My husband and I are keen to get an English language translation on the Institutes of the Christian Religion by Calvin. I have found two translations, one by Beveridge and the other by Battles. Which would you recommend and why?
Secondly, I would like to buy my daughter a NKJV study Bible. I would have liked to get her the Reformation Study Bible edited by R.C. Sproul, however I could only find one in ESV. Would you recommend that translation?
Thank you for your response and for taking the time to do so.
Actually, many prefer the John Allen translation, but it is long out of print. I once saw a copy in an old bookstore and regretted later that I didn’t buy it. It was gone the next time I was in the store. Here’s what wikipedia says.
The original Institutes were written in Latin. Calvin wrote five major Latin editions in his lifetime (1536, 1539, 1543, 1550, and 1559). He translated the first French edition of the Institutes in 1541, corresponding to his 1539 Latin edition, and supervised the translation of 3 later French translations. The French translations of Calvin’s Institutes helped to shape the French language for generations, not unlike the influence of the King James Version for the English language. The final edition of the Institutes is about five times the length of the first edition.
In English, four complete English translations have been published. The first was made in Calvin’s lifetime (1561) by Thomas Norton, the son-in-law of the English Reformer Thomas Cranmer. In the nineteenth century there were two translations; one by John Allen (1813) and one by Henry Beveridge (1845). The most recent is the 1960 edition, translated by Ford Lewis Battles and edited by John T. McNeill, currently considered the most authoritative edition by scholars. Due to the length of the Institutes, several abridged versions have been made. The most recent is by Tony Lane and Hilary Osborne; the text is their own alteration and abridgement of the Beveridge translation.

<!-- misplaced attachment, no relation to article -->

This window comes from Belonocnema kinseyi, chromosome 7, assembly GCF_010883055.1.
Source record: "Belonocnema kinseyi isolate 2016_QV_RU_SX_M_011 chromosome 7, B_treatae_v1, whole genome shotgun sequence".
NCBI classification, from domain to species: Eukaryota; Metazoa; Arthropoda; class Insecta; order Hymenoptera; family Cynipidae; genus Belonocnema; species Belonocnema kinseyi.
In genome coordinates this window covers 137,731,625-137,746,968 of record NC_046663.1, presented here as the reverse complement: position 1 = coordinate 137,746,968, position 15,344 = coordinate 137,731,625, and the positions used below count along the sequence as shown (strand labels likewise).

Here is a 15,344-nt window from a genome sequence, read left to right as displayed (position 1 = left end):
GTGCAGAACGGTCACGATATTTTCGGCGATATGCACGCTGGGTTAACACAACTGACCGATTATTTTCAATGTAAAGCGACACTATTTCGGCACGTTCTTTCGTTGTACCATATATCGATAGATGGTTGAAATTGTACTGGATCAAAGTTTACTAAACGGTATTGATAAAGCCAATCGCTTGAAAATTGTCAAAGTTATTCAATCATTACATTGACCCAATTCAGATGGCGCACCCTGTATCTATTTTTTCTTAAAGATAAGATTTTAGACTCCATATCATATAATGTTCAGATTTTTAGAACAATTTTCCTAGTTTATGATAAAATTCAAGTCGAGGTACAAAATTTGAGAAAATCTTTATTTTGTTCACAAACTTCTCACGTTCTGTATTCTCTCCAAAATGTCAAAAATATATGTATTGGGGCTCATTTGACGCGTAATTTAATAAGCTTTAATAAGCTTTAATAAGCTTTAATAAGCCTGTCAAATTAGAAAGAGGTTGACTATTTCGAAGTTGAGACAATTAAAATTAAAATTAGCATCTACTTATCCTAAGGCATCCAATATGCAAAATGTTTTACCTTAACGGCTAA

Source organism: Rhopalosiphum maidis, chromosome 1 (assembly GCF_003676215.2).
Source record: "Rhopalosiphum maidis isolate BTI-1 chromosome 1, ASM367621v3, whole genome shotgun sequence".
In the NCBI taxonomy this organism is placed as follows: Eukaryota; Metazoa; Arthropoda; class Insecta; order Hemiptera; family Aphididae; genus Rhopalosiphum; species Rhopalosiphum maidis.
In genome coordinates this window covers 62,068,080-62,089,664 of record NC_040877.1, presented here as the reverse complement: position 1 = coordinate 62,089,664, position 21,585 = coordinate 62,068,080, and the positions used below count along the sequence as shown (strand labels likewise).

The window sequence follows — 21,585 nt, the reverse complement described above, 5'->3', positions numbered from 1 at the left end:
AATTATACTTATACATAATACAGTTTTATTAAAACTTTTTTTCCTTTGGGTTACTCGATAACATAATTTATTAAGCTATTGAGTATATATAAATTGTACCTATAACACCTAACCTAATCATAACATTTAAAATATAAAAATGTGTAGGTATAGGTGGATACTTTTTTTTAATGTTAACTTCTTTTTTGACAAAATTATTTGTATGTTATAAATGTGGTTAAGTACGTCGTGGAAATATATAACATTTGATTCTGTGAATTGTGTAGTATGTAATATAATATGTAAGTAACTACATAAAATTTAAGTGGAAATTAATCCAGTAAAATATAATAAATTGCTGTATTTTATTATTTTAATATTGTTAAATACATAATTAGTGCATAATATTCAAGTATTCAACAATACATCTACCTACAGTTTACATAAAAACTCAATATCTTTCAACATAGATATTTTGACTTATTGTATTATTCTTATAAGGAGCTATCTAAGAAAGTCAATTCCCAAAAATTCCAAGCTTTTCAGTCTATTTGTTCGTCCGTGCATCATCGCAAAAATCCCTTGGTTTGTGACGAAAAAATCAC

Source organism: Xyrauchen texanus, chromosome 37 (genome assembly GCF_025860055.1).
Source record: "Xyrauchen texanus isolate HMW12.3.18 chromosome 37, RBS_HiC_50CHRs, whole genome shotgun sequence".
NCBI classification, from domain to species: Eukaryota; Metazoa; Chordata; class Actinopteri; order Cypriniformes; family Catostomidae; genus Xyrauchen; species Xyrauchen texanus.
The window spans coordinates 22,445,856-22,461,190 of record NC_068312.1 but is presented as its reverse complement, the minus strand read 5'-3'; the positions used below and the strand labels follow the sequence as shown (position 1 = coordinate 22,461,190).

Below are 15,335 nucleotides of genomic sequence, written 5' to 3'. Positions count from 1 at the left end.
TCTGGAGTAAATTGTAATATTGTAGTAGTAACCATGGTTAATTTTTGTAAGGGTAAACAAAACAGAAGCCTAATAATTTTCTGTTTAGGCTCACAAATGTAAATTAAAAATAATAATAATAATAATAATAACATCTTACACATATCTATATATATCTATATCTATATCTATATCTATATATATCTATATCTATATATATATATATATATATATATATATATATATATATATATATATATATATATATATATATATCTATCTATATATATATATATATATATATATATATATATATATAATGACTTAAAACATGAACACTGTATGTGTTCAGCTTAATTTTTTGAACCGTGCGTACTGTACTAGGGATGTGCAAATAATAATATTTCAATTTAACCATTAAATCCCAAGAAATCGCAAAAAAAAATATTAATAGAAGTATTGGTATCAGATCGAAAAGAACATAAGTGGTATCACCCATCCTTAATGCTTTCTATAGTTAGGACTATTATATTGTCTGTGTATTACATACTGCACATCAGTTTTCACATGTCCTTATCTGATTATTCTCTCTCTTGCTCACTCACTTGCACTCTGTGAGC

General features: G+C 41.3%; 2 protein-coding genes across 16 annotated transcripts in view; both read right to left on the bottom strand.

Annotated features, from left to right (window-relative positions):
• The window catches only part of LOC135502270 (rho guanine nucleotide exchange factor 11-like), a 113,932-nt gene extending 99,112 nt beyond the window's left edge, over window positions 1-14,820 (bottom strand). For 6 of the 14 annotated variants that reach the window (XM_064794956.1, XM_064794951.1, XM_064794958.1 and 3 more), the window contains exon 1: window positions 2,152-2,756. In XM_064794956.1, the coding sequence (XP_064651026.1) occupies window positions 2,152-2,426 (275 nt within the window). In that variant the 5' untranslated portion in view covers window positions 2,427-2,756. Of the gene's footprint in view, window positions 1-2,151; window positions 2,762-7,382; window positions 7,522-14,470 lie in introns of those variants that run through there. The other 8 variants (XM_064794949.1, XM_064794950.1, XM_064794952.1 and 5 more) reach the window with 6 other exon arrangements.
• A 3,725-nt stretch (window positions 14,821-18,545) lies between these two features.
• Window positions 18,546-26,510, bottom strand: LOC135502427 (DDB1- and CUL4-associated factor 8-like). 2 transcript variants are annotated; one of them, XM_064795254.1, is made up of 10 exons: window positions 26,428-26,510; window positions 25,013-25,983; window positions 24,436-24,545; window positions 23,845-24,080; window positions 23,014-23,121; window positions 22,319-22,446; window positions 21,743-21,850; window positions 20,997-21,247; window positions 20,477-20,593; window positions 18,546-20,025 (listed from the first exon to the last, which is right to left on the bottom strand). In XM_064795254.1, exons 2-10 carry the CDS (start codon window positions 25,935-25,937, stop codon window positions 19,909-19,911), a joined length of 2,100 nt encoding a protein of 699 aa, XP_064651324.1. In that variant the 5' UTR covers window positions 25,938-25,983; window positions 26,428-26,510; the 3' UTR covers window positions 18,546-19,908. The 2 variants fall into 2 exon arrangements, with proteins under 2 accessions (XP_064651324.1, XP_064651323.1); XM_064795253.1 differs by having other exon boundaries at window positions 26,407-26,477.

The best history of the Latin, French, and English versions of Calvin’s Institutes was done by B. B. Warfield, “On the Literary History of Calvin’s Institutes,” published in the seventh American edition of the John Allen translation (Philadelphia, 1936).
The Battles translation is probably the most readable, but remember it was written by one not so sympathetic with Calvin’s theology.
The earlier edition of The Reformation Study Bible, which was entitled The New Geneva Study Bible, was in the NKJV. You might be able to find a copy of that somewhere.
I don’t particularly recommend the ESV.